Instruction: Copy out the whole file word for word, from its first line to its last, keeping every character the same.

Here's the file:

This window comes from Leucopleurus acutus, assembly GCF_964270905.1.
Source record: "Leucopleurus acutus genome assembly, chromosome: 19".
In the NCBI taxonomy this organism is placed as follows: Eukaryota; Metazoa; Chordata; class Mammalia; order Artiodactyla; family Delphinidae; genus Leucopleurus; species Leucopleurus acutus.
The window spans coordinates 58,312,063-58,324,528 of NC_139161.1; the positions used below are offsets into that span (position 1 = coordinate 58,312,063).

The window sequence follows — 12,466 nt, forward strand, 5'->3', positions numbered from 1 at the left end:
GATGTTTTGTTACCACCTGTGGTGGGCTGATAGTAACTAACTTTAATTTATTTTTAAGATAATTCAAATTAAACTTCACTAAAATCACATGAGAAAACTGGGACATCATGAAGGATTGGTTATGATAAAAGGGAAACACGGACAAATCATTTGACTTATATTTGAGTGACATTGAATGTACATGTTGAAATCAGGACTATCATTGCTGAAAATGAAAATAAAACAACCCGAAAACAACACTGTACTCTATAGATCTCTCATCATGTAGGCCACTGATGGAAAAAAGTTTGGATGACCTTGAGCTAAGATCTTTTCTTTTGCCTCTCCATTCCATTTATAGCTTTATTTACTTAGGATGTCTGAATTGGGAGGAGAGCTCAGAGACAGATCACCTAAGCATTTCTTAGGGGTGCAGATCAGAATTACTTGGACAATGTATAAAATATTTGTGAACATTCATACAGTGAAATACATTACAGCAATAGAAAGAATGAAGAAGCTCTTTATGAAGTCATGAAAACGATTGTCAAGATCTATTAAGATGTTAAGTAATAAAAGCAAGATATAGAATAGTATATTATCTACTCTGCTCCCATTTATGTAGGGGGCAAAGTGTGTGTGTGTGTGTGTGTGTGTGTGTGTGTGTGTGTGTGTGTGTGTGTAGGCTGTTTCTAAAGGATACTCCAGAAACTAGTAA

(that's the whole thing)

This window comes from Leucopleurus acutus, assembly GCF_964270905.1.
Source record: "Leucopleurus acutus genome assembly, chromosome: 19".
In the NCBI taxonomy this organism is placed as follows: Eukaryota; Metazoa; Chordata; class Mammalia; order Artiodactyla; family Delphinidae; genus Leucopleurus; species Leucopleurus acutus.
The window spans coordinates 58,312,063-58,324,528 of NC_139161.1; the positions used below are offsets into that span (position 1 = coordinate 58,312,063).

The window sequence follows — 12,466 nt, forward strand, 5'->3', positions numbered from 1 at the left end:
GATGTTTTGTTACCACCTGTGGTGGGCTGATAGTAACTAACTTTAATTTATTTTTAAGATAATTCAAATTAAACTTCACTAAAATCACATGAGAAAACTGGGACATCATGAAGGATTGGTTATGATAAAAGGGAAACACGGACAAATCATTTGACTTATATTTGAGTGACATTGAATGTACATGTTGAAATCAGGACTATCATTGCTGAAAATGAAAATAAAACAACCCGAAAACAACACTGTACTCTATAGATCTCTCATCATGTAGGCCACTGATGGAAAAAAGTTTGGATGACCTTGAGCTAAGATCTTTTCTTTTGCCTCTCCATTCCATTTATAGCTTTATTTACTTAGGATGTCTGAATTGGGAGGAGAGCTCAGAGACAGATCACCTAAGCATTTCTTAGGGGTGCAGATCAGAATTACTTGGACAATGTATAAAATATTTGTGAACATTCATACAGTGAAATACATTACAGCAATAGAAAGAATGAAGAAGCTCTTTATGAAGTCATGAAAACGATTGTCAAGATCTATTAAGATGTTAAGTAATAAAAGCAAGATATAGAATAGTATATTATCTACTCTGCTCCCATTTATGTAGGGGGCAAAGTGTGTGTGTGTGTGTGTGTGTGTGTGTGTGTGTGTGTGTGTGTGTGTGTAGGCTGTTTCTAAAGGATACTCCAGAAACTAGTAA